Harvard, St. Lawrence To Meet in ECAC Men's Hockey Semis
UPDATED: March 18, 2016, at 6:52 p.m.
LAKE PLACID, N.Y. — One year after hoisting the Whitelaw Cup for the first time in nine years, the Harvard men’s hockey team is back in Lake Placid to defend its title.
But the whole defending part? That’s “old news,” says coach Ted Donato ’91.
Fresh off its 2014-2015 title, the No. 9/9 Crimson finished 12-6-4 in ECAC play this year, good for third in the conference. After earning a first-round bye, Harvard then swept Rensselaer in the quarterfinals at the Bright-Landry Hockey Center, earning it a trip back to Herb Brooks Arena.
At the world-famous rink, Harvard will square off against No. 17/- St. Lawrence in the second of two semifinal matchups Friday night at approximately 7:36 p.m.
Check back to TheCrimson.com for live updates.
TALE OF THE TAPE
The Crimson and the Saints squared off twice in 2016, with Harvard taking both games. St. Lawrence tamed the Crimson in its own building for two periods on Jan. 15, but a third-period hat trick for Jimmy Vesey—the first of the Hobey hopeful’s career—allowed Harvard to escape with a 3-2 victory.
Then in both sides’ regular season finale, the Crimson spoiled the Saints’ senior night, scoring twice in the final four minutes to close out a 4-1 win over the hosts. The result landed Harvard the third seed in the conference tournament and St. Lawrence the fourth.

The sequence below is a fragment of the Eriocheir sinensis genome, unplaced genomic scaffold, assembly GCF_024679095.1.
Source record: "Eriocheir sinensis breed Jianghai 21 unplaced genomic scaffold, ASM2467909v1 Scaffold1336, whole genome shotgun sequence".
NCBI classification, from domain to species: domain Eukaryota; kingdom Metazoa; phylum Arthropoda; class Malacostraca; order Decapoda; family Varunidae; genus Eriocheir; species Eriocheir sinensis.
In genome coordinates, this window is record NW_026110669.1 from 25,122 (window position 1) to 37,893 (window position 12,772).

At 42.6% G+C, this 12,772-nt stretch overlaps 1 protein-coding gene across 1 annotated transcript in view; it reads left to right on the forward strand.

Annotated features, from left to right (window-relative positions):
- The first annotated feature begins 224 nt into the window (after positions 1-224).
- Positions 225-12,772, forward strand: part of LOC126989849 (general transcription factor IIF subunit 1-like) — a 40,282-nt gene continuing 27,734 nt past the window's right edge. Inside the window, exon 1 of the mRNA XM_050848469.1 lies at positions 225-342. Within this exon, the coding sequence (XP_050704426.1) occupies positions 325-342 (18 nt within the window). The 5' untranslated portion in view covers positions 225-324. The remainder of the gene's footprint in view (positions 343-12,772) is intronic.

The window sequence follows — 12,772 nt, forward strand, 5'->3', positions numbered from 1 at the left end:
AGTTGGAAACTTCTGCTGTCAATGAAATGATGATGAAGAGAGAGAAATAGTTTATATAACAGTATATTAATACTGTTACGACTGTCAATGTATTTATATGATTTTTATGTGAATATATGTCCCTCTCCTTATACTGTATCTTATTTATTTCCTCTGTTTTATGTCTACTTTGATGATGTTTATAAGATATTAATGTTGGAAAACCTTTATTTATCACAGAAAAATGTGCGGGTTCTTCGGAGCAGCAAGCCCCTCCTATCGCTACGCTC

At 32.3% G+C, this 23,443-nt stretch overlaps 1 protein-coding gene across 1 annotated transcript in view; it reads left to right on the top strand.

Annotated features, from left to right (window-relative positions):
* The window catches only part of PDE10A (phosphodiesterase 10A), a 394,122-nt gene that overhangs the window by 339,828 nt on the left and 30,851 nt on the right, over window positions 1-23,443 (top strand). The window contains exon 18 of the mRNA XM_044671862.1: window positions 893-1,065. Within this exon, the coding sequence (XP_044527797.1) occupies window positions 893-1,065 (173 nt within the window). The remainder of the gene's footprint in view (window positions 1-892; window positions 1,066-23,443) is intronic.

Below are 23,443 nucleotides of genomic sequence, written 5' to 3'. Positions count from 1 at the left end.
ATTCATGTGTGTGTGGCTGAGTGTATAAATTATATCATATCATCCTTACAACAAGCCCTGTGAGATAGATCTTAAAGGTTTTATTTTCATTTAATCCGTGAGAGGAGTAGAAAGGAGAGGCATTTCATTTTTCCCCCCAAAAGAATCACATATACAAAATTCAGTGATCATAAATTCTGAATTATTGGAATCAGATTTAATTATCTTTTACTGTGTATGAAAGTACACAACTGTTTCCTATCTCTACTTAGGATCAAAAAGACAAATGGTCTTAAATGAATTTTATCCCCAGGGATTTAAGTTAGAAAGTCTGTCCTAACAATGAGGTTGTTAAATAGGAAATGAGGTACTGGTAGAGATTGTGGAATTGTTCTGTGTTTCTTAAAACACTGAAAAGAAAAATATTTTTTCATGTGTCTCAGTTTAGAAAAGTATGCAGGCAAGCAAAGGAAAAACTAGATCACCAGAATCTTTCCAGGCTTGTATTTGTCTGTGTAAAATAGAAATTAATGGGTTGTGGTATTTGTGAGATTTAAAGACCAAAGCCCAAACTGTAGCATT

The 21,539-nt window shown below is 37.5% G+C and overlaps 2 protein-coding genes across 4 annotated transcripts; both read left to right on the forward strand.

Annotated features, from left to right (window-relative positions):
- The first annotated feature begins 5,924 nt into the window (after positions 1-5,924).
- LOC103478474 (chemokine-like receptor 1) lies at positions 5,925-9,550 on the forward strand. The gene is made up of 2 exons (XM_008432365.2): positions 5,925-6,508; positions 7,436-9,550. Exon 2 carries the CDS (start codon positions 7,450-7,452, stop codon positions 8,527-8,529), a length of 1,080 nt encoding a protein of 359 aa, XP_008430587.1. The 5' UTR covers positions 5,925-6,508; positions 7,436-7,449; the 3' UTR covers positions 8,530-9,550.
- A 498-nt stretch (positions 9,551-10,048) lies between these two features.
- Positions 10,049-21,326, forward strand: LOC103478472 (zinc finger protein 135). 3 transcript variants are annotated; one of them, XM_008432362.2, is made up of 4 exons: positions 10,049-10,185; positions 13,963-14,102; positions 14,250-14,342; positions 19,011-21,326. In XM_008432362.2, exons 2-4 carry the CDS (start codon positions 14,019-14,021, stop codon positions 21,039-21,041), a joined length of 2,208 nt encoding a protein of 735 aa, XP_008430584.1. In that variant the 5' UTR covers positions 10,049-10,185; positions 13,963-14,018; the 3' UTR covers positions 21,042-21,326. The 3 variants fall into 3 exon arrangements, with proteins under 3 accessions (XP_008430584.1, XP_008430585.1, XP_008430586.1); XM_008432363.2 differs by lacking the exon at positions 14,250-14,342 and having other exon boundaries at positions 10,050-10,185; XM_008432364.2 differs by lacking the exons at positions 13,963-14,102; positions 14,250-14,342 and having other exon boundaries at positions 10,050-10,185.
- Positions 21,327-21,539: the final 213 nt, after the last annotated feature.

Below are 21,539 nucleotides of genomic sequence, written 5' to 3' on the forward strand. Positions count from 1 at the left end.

Each matchup featured a drastically different style of play. Classify the first as a defensive battle—the two sides combined for less than than 30 shots through two periods before Vesey gave Harvard life in the final 20 minutes.
One month later, however, offense was aplenty as the two sides blew away their shot total at the Bright, combining for 35 in the first period alone. But the two netminders were up to the task. Harvard goaltender Merrick Madsen had one of the best games of his young career, stopping 38 of the 39 shots he saw, while St. Lawrence’s Kyle Hayton made 35 saves of his own.
On the Olympic-sized sheet of ice at Herb Brooks Arena, the frantic end-to-end action that highlighted the regular season finale likely won’t be repeated Friday night.
“It [makes for] a little bit more of a controlled and less chaotic game because you have a little more time to make a play,” said senior defenseman Desmond Bergin about the bigger ice. “It’s more about puck possession as opposed to just shooting.”
Nonetheless, there’s no reason to believe that Harvard, who averages 33 shots per game, will see its shot total diminish in Lake Placid. On the Olympic sized-ice at Mariucci Arena earlier this season, the Crimson logged 74 shots in two games.
“I think playing on the big ice surface really plays to our advantage,” senior defenseman Brayden Jaw said. “One of the strengths of our team is that we’re extremely fast and extremely skilled, so I think playing on an Olympic Sheet is definitely going to help us for sure.”
Sophomore defenseman Wiley Sherman will not be in the lineup after the 6’7” blue-liner suffered an upper body injury on Saturday in Game 2 of the Crimson’s quarterfinals series with Rensselaer.
The Boston Bruins draft selection has played in all 31 games this season and has recorded four goals, a team-high among defensemen. The sophomore has also logged six assists and boasts a plus-nine rating.